What does the future of immigration from Latin America and the Caribbean look like? How are Hispanics progressing in terms of educational attainment and household income? Will the Spanish-language continue to be an important piece of the culture puzzle?
We are often asked these and other questions tied to the future of Hispanics in this country. So, we asked Jim Gillula, lead economist for market research firm IHS, to provide a comprehensive look at the Hispanic demographic and economic factors that will influence this country through 2034. During our latest Hispanic 411 webinar, we discussed that report. The findings converge around three themes, outlined below.
The Hispanic Population will Continue to Grow. Over the next 20 years, Hispanics will grow five times faster than non-Hispanics (2.1% vs. 0.4%). Although the majority of that growth will come from births, immigration will continue to play an important role. In 2034, 35% of all Hispanics will be foreign born (including Puerto Rico).
“It’s a question of economic opportunity, and differences in standards of living and levels of economic development in the countries where immigrants have historically come from,” explained Gillula.
We’re also seeing the countries of origin shifting for new immigrants. While 63% of all Latin American immigrants came from Mexico before 2000, after 2010 that number drops to 44%. The share for other groups like Dominican, Cuban and Central and South American have increased over the same time period. Many of these immigrants are settling in “non-traditional” states like Hawaii and Alabama. In fact, the fastest-growing state for Hispanic immigrants from 2000-2019 is…Montana!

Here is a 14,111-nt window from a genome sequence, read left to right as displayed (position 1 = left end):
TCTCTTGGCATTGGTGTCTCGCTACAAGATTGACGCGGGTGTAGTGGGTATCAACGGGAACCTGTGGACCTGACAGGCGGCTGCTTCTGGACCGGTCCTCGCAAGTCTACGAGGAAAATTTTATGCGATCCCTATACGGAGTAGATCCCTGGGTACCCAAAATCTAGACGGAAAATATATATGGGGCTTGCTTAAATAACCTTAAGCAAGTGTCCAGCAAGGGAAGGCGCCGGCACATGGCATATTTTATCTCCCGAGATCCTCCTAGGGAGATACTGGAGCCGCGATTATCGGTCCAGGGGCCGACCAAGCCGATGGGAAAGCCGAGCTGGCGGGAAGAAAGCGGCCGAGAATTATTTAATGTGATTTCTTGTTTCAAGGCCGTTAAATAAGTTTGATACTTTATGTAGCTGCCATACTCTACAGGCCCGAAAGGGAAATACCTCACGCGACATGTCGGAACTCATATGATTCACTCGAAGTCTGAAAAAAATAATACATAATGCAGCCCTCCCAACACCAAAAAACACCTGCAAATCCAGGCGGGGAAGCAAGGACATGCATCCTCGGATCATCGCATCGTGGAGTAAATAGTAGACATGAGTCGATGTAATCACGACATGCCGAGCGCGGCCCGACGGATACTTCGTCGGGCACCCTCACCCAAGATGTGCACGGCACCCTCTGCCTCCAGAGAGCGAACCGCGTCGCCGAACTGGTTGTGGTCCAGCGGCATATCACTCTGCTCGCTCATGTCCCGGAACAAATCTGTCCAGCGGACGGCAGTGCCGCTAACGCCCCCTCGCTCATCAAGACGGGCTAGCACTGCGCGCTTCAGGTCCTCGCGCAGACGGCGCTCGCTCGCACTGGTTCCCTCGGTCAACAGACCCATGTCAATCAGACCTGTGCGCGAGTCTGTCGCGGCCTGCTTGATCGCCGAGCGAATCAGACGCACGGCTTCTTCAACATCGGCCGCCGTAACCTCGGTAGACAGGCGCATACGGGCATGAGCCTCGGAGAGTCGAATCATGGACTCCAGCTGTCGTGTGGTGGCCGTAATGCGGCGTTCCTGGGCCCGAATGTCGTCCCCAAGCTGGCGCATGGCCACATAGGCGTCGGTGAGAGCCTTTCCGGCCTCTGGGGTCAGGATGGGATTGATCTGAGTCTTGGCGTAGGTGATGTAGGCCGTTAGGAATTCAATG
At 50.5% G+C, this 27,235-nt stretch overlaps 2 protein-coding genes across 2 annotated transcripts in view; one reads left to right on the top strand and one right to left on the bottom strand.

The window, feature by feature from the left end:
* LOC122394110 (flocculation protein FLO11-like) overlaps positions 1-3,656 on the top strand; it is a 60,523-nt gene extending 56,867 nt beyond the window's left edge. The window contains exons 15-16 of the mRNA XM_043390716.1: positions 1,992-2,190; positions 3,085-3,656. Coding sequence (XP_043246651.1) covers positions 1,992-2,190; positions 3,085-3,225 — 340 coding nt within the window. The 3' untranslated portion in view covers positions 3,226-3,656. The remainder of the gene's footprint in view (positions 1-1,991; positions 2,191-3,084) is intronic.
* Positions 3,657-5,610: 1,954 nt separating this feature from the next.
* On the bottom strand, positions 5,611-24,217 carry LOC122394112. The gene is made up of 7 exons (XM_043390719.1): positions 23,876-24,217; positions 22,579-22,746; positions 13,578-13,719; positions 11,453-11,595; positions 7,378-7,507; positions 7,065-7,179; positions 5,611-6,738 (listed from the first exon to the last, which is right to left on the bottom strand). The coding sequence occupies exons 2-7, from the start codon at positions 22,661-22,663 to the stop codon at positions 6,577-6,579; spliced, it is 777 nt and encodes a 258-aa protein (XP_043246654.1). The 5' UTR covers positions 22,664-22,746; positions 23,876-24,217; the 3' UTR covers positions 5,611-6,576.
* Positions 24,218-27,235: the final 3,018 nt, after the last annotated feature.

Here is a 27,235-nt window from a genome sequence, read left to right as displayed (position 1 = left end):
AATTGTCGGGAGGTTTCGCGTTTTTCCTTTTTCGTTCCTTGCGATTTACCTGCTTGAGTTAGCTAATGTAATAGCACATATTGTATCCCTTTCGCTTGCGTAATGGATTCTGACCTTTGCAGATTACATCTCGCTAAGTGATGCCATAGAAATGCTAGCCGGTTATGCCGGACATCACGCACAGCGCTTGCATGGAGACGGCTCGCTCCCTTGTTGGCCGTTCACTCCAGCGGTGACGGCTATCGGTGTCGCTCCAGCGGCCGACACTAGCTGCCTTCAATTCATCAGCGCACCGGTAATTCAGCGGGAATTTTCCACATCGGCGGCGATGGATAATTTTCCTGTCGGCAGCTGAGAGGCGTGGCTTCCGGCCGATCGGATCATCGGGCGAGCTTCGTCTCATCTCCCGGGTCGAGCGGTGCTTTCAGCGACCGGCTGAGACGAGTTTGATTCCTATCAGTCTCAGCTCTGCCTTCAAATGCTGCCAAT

Hispanics are Upwardly Mobile. Due to the overall youth of the population, more Hispanics will enter the labor force while a larger portion of non-Hispanics retire. Add to that the stark differences in labor force growth through 2034 – +2.5% for Hispanics and +0.3% for non-Hispanics – and you’ll see an increasingly Hispanic U.S. labor force. By 2034, nearly 1 in 4 Americans in the U.S. labor force will be Hispanic.
Hispanics are also closing the education gap, with the number of four-year college degrees growing 47% 2008-2033 (to 1 out of 5 Hispanics). Together, these positive employment and education trends contribute to higher income and consumption levels across categories. This is a consumer that is upwardly mobile.
Spanish-language and Culture are Enduring. Spanish-language is beautiful. Guess what? It’s also stubborn. IHS projects that the number of Hispanics 5+ that speak Spanish at home will grow to 55.4 million – or 71% of the total Hispanic population – in 2034 Today, that share is 73%, so we’re looking at only a two percentage point decline over a 20-year period. Because of factors like ease of travel, technology, Spanish-first media outlets, mass numbers of Latinos gathering in local “super geos” and continued immigration; language and culture will remain intertwined.
To learn more, the webinar is available for on demand viewing here.